Simon Bruce and Alfred Ip’s article highlights the complexity of international family law, and the flexibility and nimbleness required of lawyers practicing in the area.
One of the common questions that we receive from our clients is: how would my spouse’s insolvency affect me if I were to file for divorce?
Separation and divorce generally require specific arrangements related to the home that a couple shares: rented or owned, in one or in both names, you may still have rights to live there.
In divorce proceedings everything owned or controlled by the parties is to be considered as part of the matrimonial pool. However, there is a difference regarding the assets which have been inherited.
There are many cases where mental illness is actually one of the main factors causing a relationship to break up and lead couples to separation and divorce
Divorce can be linked to specific and long-term impacts on health and overall mental well-being. Naturally when the main caregiver is emotionally stressed, his or her children would inevitably suffer too.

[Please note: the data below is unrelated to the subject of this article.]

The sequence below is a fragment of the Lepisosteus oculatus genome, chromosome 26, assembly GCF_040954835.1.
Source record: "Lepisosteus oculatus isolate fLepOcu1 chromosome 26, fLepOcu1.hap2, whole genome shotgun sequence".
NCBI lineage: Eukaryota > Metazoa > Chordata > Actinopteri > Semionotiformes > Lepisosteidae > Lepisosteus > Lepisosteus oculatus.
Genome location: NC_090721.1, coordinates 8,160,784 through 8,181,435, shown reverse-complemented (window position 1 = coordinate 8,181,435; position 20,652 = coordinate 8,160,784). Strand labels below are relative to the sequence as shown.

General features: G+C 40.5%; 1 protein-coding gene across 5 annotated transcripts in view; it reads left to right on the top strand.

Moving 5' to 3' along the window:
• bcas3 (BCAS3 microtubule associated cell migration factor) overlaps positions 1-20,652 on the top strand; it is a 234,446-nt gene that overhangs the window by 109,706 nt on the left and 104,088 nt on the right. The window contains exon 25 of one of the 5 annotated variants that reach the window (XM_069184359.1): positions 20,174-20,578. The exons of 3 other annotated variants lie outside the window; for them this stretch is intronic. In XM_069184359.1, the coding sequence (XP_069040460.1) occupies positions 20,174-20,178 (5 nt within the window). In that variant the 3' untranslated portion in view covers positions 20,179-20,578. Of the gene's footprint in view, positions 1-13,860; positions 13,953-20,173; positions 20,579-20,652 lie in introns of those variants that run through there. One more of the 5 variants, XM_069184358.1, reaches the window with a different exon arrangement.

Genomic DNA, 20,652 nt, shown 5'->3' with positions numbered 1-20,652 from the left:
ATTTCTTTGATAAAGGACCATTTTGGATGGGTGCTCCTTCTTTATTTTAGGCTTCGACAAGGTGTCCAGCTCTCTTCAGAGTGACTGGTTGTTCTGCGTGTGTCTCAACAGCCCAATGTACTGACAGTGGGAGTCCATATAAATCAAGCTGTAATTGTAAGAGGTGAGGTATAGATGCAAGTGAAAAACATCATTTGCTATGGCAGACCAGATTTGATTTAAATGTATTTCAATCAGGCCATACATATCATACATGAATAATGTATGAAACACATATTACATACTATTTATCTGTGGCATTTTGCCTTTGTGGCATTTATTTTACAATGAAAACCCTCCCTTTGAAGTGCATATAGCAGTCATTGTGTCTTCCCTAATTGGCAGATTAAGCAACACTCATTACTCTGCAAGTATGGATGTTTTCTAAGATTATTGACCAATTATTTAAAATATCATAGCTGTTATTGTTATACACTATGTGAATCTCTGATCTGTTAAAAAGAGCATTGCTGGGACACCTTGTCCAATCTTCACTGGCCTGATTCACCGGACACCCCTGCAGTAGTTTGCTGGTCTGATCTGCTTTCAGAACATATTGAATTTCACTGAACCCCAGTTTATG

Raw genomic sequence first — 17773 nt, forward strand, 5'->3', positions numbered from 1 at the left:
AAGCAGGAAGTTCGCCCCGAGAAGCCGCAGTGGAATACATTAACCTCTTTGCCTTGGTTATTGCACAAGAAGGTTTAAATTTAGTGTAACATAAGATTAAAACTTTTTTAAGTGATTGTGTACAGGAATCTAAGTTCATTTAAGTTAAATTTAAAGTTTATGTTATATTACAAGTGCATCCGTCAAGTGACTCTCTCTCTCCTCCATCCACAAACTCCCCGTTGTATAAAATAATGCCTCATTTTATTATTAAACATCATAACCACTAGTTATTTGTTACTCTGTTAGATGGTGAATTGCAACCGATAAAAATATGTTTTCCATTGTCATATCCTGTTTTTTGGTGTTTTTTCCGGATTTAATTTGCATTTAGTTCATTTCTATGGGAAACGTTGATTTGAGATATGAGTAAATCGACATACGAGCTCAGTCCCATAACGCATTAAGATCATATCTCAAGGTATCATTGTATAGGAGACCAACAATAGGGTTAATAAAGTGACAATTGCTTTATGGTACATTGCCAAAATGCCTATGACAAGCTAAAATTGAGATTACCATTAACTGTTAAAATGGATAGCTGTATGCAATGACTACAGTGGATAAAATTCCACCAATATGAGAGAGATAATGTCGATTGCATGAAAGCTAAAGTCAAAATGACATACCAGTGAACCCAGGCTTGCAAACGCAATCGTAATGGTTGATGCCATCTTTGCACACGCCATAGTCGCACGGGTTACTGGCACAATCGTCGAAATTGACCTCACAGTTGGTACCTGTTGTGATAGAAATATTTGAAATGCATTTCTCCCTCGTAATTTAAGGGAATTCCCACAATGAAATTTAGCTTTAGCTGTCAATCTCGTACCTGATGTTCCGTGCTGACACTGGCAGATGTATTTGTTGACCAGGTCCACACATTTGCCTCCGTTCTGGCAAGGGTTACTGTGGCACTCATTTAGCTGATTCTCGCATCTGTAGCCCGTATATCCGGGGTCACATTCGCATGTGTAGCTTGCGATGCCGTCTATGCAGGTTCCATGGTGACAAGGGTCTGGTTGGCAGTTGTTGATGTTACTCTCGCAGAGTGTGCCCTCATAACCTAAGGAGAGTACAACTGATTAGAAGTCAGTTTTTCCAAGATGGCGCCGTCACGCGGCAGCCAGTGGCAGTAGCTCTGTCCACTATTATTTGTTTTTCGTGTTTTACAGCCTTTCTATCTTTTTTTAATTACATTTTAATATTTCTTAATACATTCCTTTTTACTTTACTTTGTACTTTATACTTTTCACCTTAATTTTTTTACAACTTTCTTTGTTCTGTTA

Many spouses are surprised to learn just how commonplace it is for the counterpart to hide assets before or during divorce proceedings. Despite being illegal, similar situations and despicable behaviours keep happening time and time again.
All family assets – including Trusts – held in Hong Kong and overseas are normally considered part of the ‘matrimonial pot’ in divorce proceedings
Valuation of artworks is the first step that an investor should think about as it has deep consequences in wealth and estate planning, as well as in case of future divorce proceedings.
A brief look at the principles on ancillary relief in divorce proceedings in Hong Kong and some common scenarios relating to disputes on family assets